Kosher salt vs. tablesalt


I started using Kosher salt in all my baking instead of table salt. I'm trying to see if results are comparable. Any opinions?

badge posted by: robinwaban on October 14, 2011 at 7:23 pm in General discussions
tags: baking, kosher, salt
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reply by: Mrs Cindy on October 14, 2011 at 8:28 pm
Mrs Cindy

I started using kosher salt for baking/cooking, exclusively, about three years ago. The only real difference I've seen is that we are using less salt. Measure for measure there is less salt in a teaspoon of kosher than a teaspoon of regular salt. Of course, the really big difference is the lack of iodine in kosher salt, which is another debate entirely.

I made the decision to use kosher salt with the express purpose of decreasing our salt intake. My husband was using more than I liked for him to use. This was one way of controlling his salt intake in our baked goods and in anything I cooked. I cannot tell any difference in results or in taste. Just my opinion.


reply by: robinwaban on October 14, 2011 at 8:39 pm

Thanks for your feedback. My husband just told me that Kosher salt is called Kosher salt because it has no iodine, which is taken from shellfish. Shellfish are not Kosher. Mmmm... I think I'll look this up!

reply by: robinwaban on October 14, 2011 at 8:49 pm

This helped me clarify things more, and showed me that my DH wasn't exactly right ( but I'll let him think he's so smart. Anyway, he doesn't read this site). Hope this little blub helps, but now I'm a little nervous about adjusting salt measurements.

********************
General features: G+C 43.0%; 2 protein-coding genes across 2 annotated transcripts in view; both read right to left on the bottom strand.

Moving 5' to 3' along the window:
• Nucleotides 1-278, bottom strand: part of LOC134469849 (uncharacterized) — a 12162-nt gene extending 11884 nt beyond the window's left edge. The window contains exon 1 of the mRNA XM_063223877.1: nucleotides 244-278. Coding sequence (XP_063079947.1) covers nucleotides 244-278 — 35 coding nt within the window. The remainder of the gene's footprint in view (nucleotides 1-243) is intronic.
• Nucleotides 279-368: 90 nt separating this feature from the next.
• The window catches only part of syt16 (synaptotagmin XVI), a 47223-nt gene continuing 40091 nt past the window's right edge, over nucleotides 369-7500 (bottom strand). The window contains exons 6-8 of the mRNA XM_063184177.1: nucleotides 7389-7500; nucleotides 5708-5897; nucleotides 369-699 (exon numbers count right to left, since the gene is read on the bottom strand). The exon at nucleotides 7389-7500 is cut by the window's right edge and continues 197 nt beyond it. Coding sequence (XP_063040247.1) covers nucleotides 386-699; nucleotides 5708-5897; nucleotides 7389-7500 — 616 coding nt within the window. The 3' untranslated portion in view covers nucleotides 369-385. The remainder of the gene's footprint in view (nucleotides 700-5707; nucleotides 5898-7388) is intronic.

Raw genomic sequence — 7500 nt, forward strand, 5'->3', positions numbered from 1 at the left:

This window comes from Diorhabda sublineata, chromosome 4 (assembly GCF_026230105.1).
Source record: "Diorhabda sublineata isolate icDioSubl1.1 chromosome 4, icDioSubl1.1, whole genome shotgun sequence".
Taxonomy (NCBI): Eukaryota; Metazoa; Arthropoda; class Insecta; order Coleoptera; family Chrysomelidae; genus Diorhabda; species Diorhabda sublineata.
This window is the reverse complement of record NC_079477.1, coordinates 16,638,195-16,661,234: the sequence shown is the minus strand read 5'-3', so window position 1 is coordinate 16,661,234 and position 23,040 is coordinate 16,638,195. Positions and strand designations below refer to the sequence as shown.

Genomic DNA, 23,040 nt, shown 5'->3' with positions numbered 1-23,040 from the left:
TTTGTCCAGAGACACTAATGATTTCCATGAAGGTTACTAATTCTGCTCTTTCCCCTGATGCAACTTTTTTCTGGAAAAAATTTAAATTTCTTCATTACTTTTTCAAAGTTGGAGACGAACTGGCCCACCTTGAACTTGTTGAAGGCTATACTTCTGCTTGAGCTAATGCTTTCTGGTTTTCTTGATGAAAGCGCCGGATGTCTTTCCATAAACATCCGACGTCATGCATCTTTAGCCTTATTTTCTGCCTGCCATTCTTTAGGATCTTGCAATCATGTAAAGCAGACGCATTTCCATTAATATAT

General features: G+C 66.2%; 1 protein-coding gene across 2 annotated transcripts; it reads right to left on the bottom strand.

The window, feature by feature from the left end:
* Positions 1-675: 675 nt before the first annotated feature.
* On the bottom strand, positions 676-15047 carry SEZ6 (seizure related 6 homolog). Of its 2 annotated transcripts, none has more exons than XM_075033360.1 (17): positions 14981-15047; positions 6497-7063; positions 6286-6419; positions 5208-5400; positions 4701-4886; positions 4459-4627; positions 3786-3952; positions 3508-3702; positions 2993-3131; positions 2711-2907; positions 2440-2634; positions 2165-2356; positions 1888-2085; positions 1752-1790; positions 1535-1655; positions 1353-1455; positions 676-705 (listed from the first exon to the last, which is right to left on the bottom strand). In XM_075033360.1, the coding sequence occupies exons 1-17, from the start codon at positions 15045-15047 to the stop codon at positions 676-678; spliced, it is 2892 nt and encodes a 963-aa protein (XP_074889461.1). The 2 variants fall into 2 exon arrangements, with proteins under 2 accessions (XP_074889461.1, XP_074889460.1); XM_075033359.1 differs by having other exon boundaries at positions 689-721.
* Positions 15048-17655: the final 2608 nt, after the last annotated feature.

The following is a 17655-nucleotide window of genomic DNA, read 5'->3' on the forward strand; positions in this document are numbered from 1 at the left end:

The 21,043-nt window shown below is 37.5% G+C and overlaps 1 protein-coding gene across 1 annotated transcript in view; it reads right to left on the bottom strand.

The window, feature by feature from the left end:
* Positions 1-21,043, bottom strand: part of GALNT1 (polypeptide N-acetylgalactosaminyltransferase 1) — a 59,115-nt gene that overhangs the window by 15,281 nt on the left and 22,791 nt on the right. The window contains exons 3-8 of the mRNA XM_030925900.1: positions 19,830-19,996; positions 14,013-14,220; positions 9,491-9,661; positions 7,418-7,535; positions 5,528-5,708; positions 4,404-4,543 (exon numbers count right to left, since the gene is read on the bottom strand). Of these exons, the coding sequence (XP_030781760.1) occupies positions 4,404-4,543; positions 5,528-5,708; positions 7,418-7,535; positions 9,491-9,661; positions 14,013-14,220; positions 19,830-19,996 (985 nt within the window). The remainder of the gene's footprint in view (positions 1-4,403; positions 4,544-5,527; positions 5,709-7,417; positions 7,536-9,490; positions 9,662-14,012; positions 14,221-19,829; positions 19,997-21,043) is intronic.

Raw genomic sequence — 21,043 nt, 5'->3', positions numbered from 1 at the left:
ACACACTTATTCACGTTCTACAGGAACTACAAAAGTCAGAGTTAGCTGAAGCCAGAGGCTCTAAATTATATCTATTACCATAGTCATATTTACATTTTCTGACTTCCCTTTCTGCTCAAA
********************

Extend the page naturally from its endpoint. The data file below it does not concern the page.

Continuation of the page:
According to Morton Satin of the Salt Institute, the industry’s trade association, the name stems from the salt’s original use: to draw blood out of meat so that it meets the dietary rules set by Jewish law. (The Bible sanctions against ingesting blood and commands the use of salt to draw out the blood.) While table salt’s fine grains would disintegrate if slathered on a side of beef—potentially making for one very salty brisket—kosher salt’s larger crystals wouldn’t all dissolve. “Both the blood and salt wash off,” says Satin. The process is sometimes called koshering.
Kosher salt, like most mass-produced salts, does also happen to be kosher—that’s to say, it contains no additives and has been certified as kosher by a rabbi or an authorized organization. (To debunk one common myth, kosher foods do not receive a rabbi’s blessing.) Sometimes small producers don’t bother having their products certified. Salts that have been certified kosher are marked as such with a circled K or U on the label.

Kosher salt has a coarse texture, which makes it easier to gauge and control how much you’re using. That makes it more popular with chefs than table salt. Some say it has a cleaner taste than table salt. And those large crystals sure do perch up well on a margarita glass.

But bakers beware: Kosher salt weighs at least 26 percent less by volume than table salt. That means if you use a 1/4 teaspoon of kosher salt in a recipe calling for 1/4 teaspoon of table salt, you’re adding too little. And different brands of kosher salt have different-size flakes, says Susan Reid, editor of The Baking Sheet newsletter from King Arthur Flour. That makes it hard to come up with an absolute rule of thumb for substituting kosher salt for table salt in recipes. Reid recommends this method: When a recipe calls for a teaspoon of table salt (or 1/4 or 1/2, etc.), use a rounded teaspoon (or 1/4 or 1/2, etc.) of kosher salt. The CHOW test kitchen, which always uses Diamond brand kosher salt, follows a 1-to-2 ratio of table to kosher salt.